Cerebrovascular neurosurgeon Risheng Xu recaps his presentation from the 2022 College of Neurological Surgeons annual meeting. His research on the sensitivity and specificity of MRI studies in predicting neurovascular compression offers recommendations for the standard workup for patients with trigeminal neuralgia who may be candidates for microvascular decompression.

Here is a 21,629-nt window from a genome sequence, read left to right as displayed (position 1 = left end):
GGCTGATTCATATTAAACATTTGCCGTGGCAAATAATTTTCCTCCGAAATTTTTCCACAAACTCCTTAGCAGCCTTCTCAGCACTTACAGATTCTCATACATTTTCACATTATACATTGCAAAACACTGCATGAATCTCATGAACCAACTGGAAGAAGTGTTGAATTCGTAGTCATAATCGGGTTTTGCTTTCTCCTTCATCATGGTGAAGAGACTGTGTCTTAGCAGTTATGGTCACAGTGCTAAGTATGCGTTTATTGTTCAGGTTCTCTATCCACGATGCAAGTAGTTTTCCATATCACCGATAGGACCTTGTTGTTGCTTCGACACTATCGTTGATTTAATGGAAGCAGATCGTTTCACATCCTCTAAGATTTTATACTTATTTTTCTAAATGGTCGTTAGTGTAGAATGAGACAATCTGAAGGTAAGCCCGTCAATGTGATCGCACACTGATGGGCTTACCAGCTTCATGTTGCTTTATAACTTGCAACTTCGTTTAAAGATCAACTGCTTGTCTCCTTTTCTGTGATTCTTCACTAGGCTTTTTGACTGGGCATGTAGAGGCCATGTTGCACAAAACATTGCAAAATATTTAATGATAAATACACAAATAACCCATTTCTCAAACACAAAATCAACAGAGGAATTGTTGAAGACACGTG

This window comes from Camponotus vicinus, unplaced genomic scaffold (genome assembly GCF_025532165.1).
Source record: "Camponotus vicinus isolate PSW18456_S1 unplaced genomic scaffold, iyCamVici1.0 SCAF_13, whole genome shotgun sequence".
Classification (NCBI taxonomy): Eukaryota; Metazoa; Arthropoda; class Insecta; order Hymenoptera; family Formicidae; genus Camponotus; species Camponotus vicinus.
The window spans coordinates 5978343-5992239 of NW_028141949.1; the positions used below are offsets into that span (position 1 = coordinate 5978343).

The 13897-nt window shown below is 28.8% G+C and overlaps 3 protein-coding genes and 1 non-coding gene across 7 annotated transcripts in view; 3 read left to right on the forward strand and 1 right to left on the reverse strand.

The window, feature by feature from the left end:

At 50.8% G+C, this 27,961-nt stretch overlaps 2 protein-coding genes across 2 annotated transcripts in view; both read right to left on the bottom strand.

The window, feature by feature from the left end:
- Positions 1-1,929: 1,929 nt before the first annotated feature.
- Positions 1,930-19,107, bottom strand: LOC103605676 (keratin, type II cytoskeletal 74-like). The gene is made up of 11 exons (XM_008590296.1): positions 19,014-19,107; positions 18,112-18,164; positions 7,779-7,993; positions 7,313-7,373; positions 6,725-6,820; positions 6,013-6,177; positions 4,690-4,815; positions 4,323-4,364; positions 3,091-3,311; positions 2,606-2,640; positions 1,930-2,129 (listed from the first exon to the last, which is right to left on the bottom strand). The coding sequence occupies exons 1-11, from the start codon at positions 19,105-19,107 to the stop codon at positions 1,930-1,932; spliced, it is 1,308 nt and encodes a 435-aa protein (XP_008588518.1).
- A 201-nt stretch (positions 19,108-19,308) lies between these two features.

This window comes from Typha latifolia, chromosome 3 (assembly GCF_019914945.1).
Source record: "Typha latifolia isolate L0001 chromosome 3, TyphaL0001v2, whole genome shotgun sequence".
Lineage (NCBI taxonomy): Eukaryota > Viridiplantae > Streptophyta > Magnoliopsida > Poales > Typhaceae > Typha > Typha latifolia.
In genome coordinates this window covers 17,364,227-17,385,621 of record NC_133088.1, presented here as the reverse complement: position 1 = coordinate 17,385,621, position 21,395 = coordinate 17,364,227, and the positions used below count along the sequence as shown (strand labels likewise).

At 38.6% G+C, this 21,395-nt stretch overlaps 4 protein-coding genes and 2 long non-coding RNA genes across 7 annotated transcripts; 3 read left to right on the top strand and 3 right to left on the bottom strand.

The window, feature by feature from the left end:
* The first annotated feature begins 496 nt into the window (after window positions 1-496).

Hello. My name is dr rushing shoe and I'm a cerebrovascular neurosurgeon at johns Hopkins Hospital. One of the pathologies that I treat is trigeminal neuralgia and today I want to share with you some of the laboratory findings that we've presented at C. Ns 2022. Professional neuralgia is a highly debilitating disorder that can significantly impair quality of life. It's associated pain may manifest in many different forms ranging from electric shock like episodes through constant burning aches within the trigeminal distribution. In many of these cases, neurovascular conflict between the trigeminal nerve and superior sarah Bella artery leads to severe bouts of pain determining the presence of vascular compression may help neurosurgeons decide whether a microvascular decompression is the most appropriate surgery for patients. Magnetic resonance imaging is the standard preoperative imaging modality for these patients. And it's often used to detect not only vascular compression but also identify the potential presence of secondary ideologies of trigeminal neuralgia such as multiple sclerosis, tumors or other vascular malformations. However, despite increasing M. R. I. Magnetic strength and the development of specialized sequences such as the fiesta insists sequences imaging of cranial nerves and their sister Nall anatomy is still challenged by the realities of patient care such as involuntary patient movement during image acquisition or the inability to tolerate long acquisition times due to anxiety or pain excluding microvascular decompression candidates based on preoperative M. R. I imaging alone may prevent patients from achieving optimal pain relief and that is why in my laboratory we sought to determine the sensitivity and specificity of MRI's in their ability to predict neurovascular conflict in patients undergoing microvascular decompression. What we found in our experience is that in a total of over 900 patients who underwent high resolution preoperative M. R. I. With skull based sequences. This had a sensitivity of 75%, a specificity of 67% with a positive predictive value of 92% and a negative predictive value of 33% in predicting trigeminal nerve neurovascular compression separately. We also looked at non high resolution M. R. E. S. And surprisingly this showed a pretty good sensitivity of 79%. However, the specificity was only 50% which corresponded to a positive predictive value of around 90% with a negative predictive value of only 30%. What this means for us is that a preoperative M. R. I may offer a high predictive value for neurovascular conflict and should be a part of the standard preoperative care work up for every trigeminal neuralgia patient. However, the lack of neurovascular conflict on preoperative imaging should not be sufficient to exclude patients from undergoing a microvascular decompression.